Benefits of Eutrophication
Eutrophication entails accelerated plant growth due to increased concentration of nutrients and atmospheric carbon dioxide. On the other hand, nutrient pollution from water runoff can trigger eutrophication processes that pose environmental hazard. Listed below are the positive impacts of eutrophication to the environment.
1. Improves biodiversity
Eutrophication and biodiversity often go hand in hand. Biodiversity not only entails the large animals and plants, but also algae, fungi, bacteria, and various types of tiny invertebrates and insects. These smaller micro-organisms are responsible for enriching the soil with nutrients needed for plant growth. Fungi and bacteria degrade organic matter, which then breaks down into fertile soil.
2. Aids in waste removal
Biodiversity also plays an essential role in decomposing toxic wastes. By eutrophication, organic materials such as twigs, insects, dead animals, logs and leaves are decomposed. This is a delicate process that maintains balance in the ecosystem, whereas certain microbes and insects perform an essential role in removing toxins from the environment.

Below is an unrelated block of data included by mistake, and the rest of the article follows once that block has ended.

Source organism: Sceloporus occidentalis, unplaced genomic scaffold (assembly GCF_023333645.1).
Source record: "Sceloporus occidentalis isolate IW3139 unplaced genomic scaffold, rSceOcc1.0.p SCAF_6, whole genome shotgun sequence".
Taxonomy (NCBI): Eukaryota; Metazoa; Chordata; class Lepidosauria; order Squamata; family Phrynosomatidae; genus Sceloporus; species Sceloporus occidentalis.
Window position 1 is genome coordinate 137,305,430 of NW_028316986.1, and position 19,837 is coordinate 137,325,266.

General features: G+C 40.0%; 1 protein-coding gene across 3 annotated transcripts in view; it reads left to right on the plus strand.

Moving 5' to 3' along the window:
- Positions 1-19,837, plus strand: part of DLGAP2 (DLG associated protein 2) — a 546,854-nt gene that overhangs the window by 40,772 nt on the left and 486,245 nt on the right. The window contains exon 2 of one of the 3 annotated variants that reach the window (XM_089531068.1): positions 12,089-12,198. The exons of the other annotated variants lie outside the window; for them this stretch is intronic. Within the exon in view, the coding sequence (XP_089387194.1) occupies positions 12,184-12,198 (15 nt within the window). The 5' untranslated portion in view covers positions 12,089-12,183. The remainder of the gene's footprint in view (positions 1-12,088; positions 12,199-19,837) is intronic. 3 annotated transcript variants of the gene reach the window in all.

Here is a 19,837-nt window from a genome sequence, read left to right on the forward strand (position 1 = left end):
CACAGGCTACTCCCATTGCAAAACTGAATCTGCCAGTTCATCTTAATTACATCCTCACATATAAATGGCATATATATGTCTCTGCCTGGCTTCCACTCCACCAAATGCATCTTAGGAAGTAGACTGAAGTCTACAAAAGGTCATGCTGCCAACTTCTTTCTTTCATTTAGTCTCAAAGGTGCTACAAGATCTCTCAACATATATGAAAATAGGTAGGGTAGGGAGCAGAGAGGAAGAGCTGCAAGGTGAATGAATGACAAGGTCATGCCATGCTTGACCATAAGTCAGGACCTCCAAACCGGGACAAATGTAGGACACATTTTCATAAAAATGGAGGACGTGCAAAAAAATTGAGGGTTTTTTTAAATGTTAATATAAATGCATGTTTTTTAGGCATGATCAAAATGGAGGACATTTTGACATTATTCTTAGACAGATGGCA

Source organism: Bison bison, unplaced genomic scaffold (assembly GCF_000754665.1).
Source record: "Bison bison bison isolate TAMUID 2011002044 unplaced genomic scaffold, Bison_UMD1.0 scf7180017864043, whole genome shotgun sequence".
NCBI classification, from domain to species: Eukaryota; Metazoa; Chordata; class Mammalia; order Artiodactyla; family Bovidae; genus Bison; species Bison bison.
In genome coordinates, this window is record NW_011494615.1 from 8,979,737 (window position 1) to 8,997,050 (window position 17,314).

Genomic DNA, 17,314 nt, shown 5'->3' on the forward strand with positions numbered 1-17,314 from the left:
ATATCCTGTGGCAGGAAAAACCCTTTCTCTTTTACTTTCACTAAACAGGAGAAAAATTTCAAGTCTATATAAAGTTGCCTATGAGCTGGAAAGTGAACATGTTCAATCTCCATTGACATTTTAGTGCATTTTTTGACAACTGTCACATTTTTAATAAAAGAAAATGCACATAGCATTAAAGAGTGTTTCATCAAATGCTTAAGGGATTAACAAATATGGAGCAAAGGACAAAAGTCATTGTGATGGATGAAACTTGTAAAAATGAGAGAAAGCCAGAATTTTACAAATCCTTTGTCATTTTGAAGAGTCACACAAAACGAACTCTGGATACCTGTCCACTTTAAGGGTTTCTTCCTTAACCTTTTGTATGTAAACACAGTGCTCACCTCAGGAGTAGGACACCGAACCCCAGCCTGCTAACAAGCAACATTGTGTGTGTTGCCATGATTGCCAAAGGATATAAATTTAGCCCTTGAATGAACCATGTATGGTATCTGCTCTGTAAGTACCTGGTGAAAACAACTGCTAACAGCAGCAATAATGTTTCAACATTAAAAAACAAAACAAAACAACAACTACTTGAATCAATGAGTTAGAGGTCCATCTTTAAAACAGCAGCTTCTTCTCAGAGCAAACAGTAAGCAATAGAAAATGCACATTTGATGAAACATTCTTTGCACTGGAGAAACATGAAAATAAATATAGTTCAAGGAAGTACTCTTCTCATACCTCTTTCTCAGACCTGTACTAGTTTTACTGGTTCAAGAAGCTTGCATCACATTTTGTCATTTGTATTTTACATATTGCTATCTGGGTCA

3. Boosts ecotourism
Since eutrophication leads to the rise of tall forests and woodlands, tour companies promote ecotourism in locations such as jungles and forests, where tourists enjoy hikes and cruises. Revenue from ecotourism can then be used to help prevent the extinction of plants and animals.
4. Source of medicine
Plants and other natural ingredients are incorporated in modern medicine to treat an array of diseases. For instance, cinchona tree native to South America is used to quell the symptoms of malaria, whereas cortisone derived from yams is used as a sedative.
5. Better water quality
The eutrophication process also helps to keep water sources clean and pure. Plants that grow in wetlands help to filter out impurities in water. Additionally, woodlands and tall forest attract rainfall, which in turns leads to increased plant growth.
Eutrophication may pose a negative impact in lakes as it promotes the growth of toxic aquatic plants, as well as overgrown shores.